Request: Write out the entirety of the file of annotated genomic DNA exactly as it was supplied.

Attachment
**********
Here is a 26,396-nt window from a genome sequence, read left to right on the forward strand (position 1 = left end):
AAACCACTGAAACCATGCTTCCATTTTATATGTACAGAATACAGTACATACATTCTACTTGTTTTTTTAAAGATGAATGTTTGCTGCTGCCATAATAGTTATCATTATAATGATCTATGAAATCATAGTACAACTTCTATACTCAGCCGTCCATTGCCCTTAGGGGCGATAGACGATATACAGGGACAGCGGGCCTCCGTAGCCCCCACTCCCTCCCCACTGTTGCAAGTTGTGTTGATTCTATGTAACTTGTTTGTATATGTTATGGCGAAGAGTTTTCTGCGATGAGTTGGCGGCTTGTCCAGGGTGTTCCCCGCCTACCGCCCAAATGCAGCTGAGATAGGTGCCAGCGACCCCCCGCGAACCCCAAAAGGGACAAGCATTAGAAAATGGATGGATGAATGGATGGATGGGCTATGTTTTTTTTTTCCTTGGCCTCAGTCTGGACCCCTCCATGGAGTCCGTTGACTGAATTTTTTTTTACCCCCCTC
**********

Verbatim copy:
Here is a 26,396-nt window from a genome sequence, read left to right on the forward strand (position 1 = left end):
AAACCACTGAAACCATGCTTCCATTTTATATGTACAGAATACAGTACATACATTCTACTTGTTTTTTTAAAGATGAATGTTTGCTGCTGCCATAATAGTTATCATTATAATGATCTATGAAATCATAGTACAACTTCTATACTCAGCCGTCCATTGCCCTTAGGGGCGATAGACGATATACAGGGACAGCGGGCCTCCGTAGCCCCCACTCCCTCCCCACTGTTGCAAGTTGTGTTGATTCTATGTAACTTGTTTGTATATGTTATGGCGAAGAGTTTTCTGCGATGAGTTGGCGGCTTGTCCAGGGTGTTCCCCGCCTACCGCCCAAATGCAGCTGAGATAGGTGCCAGCGACCCCCCGCGAACCCCAAAAGGGACAAGCATTAGAAAATGGATGGATGAATGGATGGATGGGCTATGTTTTTTTTTTCCTTGGCCTCAGTCTGGACCCCTCCATGGAGTCCGTTGACTGAATTTTTTTTTACCCCCCTC